Ambiguous Bodies: The Role of Displayed Arousal in Emotion [Mis]Perception
Emotions of other people cannot be experienced directly but are often inferred from a variety of verbal and nonverbal information, including expressive body movement (EBM). Inferring emotional states is critical in social interaction, and questions remain about the factors contributing to ambiguity of EBM. In addressing this issue, researchers have looked to the link between displayed arousal, or the intensity of the emotional expression, and the potency of a nonverbal signal to convey emotional content such as valence or category. This study reports experimental results that address limitations of prior research regarding the ambiguity of EBM. Using motion-capture technology that permits isolation of expressive cues, the results suggest that for displays of anger and happiness (a) the ambiguity of the emotional valence and category increases as a linear function of the displayed arousal, and (b) observers show a negative response bias and greater sensitivity to negative cues. Implications of these findings for research on emotion perception are discussed.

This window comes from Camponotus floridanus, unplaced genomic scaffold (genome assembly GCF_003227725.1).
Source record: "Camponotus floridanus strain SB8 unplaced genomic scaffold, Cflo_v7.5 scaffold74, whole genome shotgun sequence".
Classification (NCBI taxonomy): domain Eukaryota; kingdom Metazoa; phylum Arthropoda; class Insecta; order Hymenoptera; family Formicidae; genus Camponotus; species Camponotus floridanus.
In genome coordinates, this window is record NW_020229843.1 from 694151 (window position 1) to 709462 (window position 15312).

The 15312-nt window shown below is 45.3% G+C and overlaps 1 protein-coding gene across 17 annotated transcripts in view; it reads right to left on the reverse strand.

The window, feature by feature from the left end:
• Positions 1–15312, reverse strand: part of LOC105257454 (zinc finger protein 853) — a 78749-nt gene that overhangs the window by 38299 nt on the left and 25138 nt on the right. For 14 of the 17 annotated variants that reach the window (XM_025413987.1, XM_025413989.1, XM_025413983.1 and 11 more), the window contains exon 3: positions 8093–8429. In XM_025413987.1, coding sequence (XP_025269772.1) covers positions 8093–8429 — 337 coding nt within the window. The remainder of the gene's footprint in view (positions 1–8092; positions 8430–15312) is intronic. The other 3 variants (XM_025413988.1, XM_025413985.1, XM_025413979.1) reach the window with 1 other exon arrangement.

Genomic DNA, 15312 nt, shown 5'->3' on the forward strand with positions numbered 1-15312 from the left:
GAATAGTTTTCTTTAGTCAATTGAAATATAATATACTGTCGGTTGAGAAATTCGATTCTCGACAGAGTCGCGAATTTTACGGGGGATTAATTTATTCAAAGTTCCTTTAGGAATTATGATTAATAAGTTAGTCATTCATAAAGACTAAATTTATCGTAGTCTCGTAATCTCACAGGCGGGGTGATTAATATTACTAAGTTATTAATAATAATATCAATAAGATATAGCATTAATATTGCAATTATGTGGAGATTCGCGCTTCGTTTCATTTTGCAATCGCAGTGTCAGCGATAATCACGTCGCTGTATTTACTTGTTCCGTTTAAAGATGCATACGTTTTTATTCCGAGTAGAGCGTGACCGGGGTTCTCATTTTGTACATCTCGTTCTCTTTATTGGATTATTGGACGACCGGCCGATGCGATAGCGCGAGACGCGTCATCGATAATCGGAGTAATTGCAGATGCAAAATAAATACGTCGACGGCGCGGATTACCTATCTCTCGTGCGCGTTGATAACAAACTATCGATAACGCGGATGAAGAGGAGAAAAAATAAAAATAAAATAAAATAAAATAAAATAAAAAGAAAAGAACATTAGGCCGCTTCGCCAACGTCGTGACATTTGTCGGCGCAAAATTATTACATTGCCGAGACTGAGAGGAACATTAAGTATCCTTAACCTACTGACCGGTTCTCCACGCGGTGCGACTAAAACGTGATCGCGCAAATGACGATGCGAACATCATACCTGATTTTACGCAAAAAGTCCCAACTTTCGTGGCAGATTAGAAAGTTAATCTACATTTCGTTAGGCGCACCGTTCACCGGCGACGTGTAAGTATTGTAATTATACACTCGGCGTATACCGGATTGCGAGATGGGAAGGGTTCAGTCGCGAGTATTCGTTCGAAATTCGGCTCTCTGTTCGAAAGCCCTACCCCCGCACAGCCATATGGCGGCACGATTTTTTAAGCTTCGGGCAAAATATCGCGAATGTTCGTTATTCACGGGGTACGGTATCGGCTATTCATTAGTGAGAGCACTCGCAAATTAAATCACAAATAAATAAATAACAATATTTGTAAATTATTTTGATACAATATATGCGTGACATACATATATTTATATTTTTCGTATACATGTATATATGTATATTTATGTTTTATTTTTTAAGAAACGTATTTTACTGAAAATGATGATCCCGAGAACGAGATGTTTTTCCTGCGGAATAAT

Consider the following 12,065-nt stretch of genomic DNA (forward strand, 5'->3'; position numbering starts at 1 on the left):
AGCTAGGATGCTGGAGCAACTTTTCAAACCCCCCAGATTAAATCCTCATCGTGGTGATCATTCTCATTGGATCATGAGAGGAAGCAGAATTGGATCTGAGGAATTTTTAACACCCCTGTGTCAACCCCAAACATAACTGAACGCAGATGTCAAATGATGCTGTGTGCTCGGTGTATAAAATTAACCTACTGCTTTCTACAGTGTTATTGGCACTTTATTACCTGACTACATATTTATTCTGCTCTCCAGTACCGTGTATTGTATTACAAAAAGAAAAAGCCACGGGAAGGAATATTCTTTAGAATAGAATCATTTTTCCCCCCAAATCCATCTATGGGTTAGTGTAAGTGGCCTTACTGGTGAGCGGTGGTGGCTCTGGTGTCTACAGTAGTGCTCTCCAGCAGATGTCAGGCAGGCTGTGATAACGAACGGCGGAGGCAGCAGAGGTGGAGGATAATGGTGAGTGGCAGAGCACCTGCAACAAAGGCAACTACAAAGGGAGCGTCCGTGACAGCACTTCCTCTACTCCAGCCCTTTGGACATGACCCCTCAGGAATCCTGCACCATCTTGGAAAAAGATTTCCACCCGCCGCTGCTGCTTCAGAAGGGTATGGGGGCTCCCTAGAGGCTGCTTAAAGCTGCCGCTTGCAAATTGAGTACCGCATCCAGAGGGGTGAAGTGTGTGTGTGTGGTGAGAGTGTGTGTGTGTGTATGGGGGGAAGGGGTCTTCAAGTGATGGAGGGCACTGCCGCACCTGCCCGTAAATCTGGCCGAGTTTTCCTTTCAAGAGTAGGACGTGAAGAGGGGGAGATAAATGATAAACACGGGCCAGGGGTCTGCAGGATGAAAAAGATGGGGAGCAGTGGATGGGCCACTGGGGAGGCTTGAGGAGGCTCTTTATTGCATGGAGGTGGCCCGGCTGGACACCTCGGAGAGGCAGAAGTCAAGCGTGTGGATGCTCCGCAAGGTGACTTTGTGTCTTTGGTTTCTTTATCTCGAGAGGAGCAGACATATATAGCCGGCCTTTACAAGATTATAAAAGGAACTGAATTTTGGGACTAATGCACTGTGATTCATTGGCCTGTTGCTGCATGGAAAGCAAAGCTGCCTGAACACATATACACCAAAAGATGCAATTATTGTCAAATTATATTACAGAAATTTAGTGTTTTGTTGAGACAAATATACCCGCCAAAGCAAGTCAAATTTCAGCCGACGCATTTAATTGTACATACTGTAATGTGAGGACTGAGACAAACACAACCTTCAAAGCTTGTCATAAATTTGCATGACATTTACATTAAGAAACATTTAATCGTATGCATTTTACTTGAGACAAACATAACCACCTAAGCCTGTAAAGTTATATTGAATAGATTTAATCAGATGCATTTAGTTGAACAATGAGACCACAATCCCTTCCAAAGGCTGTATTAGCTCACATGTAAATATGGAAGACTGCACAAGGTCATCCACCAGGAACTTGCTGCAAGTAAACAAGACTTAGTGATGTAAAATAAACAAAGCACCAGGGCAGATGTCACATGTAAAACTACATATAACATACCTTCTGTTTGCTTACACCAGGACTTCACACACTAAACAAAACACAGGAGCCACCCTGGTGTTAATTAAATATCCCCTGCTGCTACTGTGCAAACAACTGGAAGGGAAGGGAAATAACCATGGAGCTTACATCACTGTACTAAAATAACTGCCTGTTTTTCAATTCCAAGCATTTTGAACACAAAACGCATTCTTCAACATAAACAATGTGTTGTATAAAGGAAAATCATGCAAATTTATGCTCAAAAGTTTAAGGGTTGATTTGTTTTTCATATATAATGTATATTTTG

KeywordsExpressive body movement Emotion recognition Ambiguity Arousal display Perception Response bias
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